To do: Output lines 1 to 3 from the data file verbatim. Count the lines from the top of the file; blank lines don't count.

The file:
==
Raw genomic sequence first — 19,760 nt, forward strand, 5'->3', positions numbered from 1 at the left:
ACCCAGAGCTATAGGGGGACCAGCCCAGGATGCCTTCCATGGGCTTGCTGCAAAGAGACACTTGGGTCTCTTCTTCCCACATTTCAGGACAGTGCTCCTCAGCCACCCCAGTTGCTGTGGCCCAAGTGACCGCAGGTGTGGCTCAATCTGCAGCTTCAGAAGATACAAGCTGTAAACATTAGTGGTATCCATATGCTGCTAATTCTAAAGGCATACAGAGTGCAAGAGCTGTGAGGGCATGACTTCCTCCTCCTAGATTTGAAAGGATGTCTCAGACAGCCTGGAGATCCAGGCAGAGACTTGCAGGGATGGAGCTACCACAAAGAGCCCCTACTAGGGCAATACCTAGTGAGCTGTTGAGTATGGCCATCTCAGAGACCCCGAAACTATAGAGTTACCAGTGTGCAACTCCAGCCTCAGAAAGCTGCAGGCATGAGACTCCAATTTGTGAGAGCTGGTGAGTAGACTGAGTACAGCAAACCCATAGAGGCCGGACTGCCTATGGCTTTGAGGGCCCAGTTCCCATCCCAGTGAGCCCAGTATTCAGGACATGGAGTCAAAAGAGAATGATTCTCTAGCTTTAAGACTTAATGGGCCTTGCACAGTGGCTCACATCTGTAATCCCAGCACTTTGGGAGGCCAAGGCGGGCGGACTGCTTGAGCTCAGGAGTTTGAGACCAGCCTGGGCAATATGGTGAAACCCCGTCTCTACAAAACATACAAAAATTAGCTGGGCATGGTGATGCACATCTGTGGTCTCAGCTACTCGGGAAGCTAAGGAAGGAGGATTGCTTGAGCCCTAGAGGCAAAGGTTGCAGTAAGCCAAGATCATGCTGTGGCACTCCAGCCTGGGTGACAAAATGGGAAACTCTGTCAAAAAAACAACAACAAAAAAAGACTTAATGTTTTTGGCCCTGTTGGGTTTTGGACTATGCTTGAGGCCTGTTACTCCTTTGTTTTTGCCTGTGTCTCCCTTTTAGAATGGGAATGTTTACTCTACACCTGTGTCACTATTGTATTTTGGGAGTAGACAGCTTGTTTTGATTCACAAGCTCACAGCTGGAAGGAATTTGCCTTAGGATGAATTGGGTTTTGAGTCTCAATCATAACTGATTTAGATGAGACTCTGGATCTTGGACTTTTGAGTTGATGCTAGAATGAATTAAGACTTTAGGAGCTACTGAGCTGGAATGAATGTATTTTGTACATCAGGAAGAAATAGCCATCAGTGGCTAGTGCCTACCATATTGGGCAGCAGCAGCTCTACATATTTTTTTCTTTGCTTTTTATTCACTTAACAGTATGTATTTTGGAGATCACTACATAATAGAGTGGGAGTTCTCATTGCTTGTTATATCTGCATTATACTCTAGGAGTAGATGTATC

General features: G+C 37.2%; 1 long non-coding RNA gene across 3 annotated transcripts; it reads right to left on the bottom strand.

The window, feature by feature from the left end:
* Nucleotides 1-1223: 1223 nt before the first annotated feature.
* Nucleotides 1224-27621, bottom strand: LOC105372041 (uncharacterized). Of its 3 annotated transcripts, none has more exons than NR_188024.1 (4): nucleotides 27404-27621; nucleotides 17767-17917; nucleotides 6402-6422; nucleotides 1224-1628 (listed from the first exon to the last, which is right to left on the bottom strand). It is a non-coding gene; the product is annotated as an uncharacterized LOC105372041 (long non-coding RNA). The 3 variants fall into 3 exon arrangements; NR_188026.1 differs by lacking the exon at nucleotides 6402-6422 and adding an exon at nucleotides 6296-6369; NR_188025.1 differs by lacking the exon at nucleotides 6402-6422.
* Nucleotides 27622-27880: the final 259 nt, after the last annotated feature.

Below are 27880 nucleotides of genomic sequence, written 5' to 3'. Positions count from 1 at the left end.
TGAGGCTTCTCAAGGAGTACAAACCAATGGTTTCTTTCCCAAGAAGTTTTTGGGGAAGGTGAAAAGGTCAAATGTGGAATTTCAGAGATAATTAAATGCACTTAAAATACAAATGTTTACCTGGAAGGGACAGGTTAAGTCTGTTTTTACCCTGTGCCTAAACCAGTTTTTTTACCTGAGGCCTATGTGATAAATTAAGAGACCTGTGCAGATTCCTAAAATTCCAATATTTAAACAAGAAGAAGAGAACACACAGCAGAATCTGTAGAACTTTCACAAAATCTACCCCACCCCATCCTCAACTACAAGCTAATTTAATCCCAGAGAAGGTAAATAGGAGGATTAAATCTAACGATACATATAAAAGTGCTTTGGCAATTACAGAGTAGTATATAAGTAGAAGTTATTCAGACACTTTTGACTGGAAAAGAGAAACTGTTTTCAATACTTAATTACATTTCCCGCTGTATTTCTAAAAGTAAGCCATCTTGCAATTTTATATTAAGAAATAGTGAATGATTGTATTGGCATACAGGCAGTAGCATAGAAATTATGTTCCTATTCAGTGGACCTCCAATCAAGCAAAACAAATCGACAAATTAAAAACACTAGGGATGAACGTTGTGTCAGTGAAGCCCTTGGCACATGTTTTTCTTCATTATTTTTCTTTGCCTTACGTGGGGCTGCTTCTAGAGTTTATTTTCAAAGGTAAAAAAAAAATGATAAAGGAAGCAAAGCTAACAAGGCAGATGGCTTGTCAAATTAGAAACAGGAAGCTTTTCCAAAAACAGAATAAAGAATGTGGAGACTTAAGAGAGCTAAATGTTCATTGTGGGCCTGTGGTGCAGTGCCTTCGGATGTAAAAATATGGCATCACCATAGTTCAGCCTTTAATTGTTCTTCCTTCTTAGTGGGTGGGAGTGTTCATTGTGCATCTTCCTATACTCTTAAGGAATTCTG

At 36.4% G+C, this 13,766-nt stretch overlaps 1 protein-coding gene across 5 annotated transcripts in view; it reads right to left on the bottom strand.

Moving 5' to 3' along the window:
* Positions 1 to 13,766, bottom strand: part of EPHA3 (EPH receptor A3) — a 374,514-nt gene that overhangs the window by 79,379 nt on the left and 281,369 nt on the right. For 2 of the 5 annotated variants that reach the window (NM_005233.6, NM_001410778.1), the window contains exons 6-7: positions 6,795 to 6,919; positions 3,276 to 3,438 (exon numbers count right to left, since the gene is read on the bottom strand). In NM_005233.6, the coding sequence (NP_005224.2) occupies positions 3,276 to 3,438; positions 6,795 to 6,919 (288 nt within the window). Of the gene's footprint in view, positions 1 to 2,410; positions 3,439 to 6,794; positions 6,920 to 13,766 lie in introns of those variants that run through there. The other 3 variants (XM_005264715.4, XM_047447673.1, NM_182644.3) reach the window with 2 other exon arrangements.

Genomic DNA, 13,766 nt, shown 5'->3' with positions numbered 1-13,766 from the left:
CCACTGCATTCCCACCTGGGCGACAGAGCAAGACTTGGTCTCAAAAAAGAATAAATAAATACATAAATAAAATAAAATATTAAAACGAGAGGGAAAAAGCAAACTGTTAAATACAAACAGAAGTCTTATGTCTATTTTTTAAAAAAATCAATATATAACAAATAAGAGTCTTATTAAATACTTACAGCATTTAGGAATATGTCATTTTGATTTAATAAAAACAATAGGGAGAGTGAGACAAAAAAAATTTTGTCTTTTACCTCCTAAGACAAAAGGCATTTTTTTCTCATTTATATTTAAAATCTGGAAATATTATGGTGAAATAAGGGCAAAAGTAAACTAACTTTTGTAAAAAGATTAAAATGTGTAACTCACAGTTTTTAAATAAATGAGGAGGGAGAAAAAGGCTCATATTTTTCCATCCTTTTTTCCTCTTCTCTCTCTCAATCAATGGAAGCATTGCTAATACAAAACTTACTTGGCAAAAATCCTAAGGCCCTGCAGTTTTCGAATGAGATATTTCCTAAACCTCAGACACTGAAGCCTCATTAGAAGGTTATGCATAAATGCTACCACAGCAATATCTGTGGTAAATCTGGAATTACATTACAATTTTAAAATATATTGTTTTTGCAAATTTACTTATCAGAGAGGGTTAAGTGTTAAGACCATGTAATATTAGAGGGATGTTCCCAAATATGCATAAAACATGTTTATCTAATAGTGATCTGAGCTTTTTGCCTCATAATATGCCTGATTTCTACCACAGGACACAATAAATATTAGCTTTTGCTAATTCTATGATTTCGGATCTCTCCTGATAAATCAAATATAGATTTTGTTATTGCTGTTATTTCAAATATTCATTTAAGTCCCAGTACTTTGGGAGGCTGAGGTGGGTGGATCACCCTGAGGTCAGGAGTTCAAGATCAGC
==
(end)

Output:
Raw genomic sequence first — 19,760 nt, forward strand, 5'->3', positions numbered from 1 at the left:
ACCCAGAGCTATAGGGGGACCAGCCCAGGATGCCTTCCATGGGCTTGCTGCAAAGAGACACTTGGGTCTCTTCTTCCCACATTTCAGGACAGTGCTCCTCAGCCACCCCAGTTGCTGTGGCCCAAGTGACCGCAGGTGTGGCTCAATCTGCAGCTTCAGAAGATACAAGCTGTAAACATTAGTGGTATCCATATGCTGCTAATTCTAAAGGCATACAGAGTGCAAGAGCTGTGAGGGCATGACTTCCTCCTCCTAGATTTGAAAGGATGTCTCAGACAGCCTGGAGATCCAGGCAGAGACTTGCAGGGATGGAGCTACCACAAAGAGCCCCTACTAGGGCAATACCTAGTGAGCTGTTGAGTATGGCCATCTCAGAGACCCCGAAACTATAGAGTTACCAGTGTGCAACTCCAGCCTCAGAAAGCTGCAGGCATGAGACTCCAATTTGTGAGAGCTGGTGAGTAGACTGAGTACAGCAAACCCATAGAGGCCGGACTGCCTATGGCTTTGAGGGCCCAGTTCCCATCCCAGTGAGCCCAGTATTCAGGACATGGAGTCAAAAGAGAATGATTCTCTAGCTTTAAGACTTAATGGGCCTTGCACAGTGGCTCACATCTGTAATCCCAGCACTTTGGGAGGCCAAGGCGGGCGGACTGCTTGAGCTCAGGAGTTTGAGACCAGCCTGGGCAATATGGTGAAACCCCGTCTCTACAAAACATACAAAAATTAGCTGGGCATGGTGATGCACATCTGTGGTCTCAGCTACTCGGGAAGCTAAGGAAGGAGGATTGCTTGAGCCCTAGAGGCAAAGGTTGCAGTAAGCCAAGATCATGCTGTGGCACTCCAGCCTGGGTGACAAAATGGGAAACTCTGTCAAAAAAACAACAACAAAAAAAGACTTAATGTTTTTGGCCCTGTTGGGTTTTGGACTATGCTTGAGGCCTGTTACTCCTTTGTTTTTGCCTGTGTCTCCCTTTTAGAATGGGAATGTTTACTCTACACCTGTGTCACTATTGTATTTTGGGAGTAGACAGCTTGTTTTGATTCACAAGCTCACAGCTGGAAGGAATTTGCCTTAGGATGAATTGGGTTTTGAGTCTCAATCATAACTGATTTAGATGAGACTCTGGATCTTGGACTTTTGAGTTGATGCTAGAATGAATTAAGACTTTAGGAGCTACTGAGCTGGAATGAATGTATTTTGTACATCAGGAAGAAATAGCCATCAGTGGCTAGTGCCTACCATATTGGGCAGCAGCAGCTCTACATATTTTTTTCTTTGCTTTTTATTCACTTAACAGTATGTATTTTGGAGATCACTACATAATAGAGTGGGAGTTCTCATTGCTTGTTATATCTGCATTATACTCTAGGAGTAGATGTATC

General features: G+C 37.2%; 1 long non-coding RNA gene across 3 annotated transcripts; it reads right to left on the bottom strand.